To make my points for Bitcoin Urbanism, I will argue the backbone of our current real estate malaise is a result of malinvestment via financialization. There are many vertebrae in this backbone: fiat money, the Fed, the Great Depression, HUD, 30-year loans, the “American Dream” psy-op, federal highway funding - the vertebrae goes on. We’ll review each in detail as this newsletter progresses.

Readers familiar with the Strong Towns narrative will find parallel messaging here. Strong Towns nailed the financial diagnosis but misses the ultimate cause: easy money. The traditional development pattern, of which I am also a proponent, has been regulated out of existence by a long, multi pronged, and effective war of attrition.

The economics will be discussed from an Austrian perspective. Other economic models can’t explain bitcoin and either call it rat poison or rationalize that bitcoin will be banned by government. Which is sad. If your paradigms don’t or can't describe reality accurately and account for major phenomena, you might just have a shitty model. Paging monetary Copernicans! The Austrian economic model, to stay with the jab, is monetary heliocentrism. Simply, bitcoin is money.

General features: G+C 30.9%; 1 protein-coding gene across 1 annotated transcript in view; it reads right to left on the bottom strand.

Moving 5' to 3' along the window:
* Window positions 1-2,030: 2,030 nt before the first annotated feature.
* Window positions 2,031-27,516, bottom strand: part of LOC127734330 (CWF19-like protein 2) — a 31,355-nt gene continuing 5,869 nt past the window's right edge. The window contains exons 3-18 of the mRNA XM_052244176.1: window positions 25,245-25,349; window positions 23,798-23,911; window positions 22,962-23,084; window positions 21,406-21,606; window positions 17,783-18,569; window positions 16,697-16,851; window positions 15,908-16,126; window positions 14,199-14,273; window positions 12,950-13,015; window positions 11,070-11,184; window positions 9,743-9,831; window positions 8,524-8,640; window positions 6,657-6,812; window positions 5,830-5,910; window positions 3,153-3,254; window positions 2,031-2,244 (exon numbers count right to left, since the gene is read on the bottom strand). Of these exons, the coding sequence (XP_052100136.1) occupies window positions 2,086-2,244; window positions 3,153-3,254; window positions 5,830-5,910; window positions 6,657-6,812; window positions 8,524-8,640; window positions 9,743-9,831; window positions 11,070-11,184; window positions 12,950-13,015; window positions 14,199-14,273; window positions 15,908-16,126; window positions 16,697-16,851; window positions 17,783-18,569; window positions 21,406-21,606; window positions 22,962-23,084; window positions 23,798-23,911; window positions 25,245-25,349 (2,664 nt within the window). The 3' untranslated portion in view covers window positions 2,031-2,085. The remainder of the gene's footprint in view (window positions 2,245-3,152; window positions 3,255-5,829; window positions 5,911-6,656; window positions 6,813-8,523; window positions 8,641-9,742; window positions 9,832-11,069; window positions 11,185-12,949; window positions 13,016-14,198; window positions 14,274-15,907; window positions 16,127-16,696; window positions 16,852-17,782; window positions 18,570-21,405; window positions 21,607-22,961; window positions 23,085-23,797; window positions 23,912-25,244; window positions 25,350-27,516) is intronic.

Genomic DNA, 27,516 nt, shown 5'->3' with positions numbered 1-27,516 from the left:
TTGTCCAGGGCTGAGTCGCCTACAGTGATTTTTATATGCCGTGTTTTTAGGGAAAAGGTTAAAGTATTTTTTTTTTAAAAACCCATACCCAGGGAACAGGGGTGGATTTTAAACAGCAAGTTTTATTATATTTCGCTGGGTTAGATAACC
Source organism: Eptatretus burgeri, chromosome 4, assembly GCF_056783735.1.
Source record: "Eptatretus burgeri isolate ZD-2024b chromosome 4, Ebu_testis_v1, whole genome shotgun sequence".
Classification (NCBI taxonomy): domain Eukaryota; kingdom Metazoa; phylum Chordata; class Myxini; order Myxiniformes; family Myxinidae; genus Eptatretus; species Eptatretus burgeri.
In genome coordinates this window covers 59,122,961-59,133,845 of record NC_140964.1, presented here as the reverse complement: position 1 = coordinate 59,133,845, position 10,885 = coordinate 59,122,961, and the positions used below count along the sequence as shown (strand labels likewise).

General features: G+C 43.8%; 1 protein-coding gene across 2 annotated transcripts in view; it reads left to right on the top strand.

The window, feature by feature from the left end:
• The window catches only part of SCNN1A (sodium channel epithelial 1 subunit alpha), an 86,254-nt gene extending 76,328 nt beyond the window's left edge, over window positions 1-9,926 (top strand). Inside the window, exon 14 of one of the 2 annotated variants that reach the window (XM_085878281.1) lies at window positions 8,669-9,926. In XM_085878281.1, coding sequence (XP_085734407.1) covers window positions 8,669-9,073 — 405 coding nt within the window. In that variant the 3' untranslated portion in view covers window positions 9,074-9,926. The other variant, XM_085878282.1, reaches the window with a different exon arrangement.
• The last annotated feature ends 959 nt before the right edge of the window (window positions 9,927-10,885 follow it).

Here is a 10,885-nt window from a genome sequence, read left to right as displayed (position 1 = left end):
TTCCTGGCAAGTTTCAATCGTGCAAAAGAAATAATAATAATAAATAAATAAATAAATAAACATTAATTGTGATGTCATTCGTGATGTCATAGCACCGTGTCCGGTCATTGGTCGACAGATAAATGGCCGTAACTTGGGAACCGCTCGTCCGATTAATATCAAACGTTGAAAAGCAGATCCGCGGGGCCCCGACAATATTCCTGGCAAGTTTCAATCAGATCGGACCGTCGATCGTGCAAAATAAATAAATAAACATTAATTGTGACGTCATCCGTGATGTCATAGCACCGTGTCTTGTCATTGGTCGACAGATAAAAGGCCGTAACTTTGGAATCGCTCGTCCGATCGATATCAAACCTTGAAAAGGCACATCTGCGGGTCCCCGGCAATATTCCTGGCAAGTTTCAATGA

Finally, real estate left to the free actions of individuals results in fractal, complex systems. No system/habitat/city will be the exact same. The butcher will not always be at the central intersection of a neighborhood next to the pharmacy and catty-corner to the bakery. Different groups of humans will attempt to solve similar, if not the same, problems in slightly different ways. The results do rhyme though. We are the same species after all.

Humans have needs to satisfy and lots to improve. We pursue closer-proximity living as a potential avenue to do so. We don’t want to forget our small town brethren who also make built environment choices. While the concept does have “urbanism” in the name, it will not limit the discussion. Both ends of the spectrum result in human habitats, just of different scales. Human biology at a basic level is a repeating pattern of satisfying various needs. Evolution is written in our DNA as humans and in the bricks of our town squares. 

Given a coercion-free opportunity, humans would still build towns in similar patterns with similar layouts. We would still use architectural forms with the same underlying scales, proportions, features and adornments. The flavor will differ but the underlying fiscal and observable results will be the same. Financial solvency and symbiotic habitats.

Evolutionary biology has made fantastic strides in understanding humans. As a derivative of humans, our built environment exhibits the same evolutionary tendencies. Buildings may evolve faster than people but evolve they do. Put another way: you might not have noticed it - but your brain did.

Time is both friend and foe to humans, money, and biology alike. Choosing which system of money and how to interact with innate human biology - that makes all the difference.

That’s it. That’s Bitcoin Urbanism.

I look forward to this (land) trek and the search for understanding the built environment on a bitcoin, hard, and sound money standard.

For our next installment, we’ll follow the money.

Final shout out to Ryan for the bar talk encouragement to put my thoughts out there.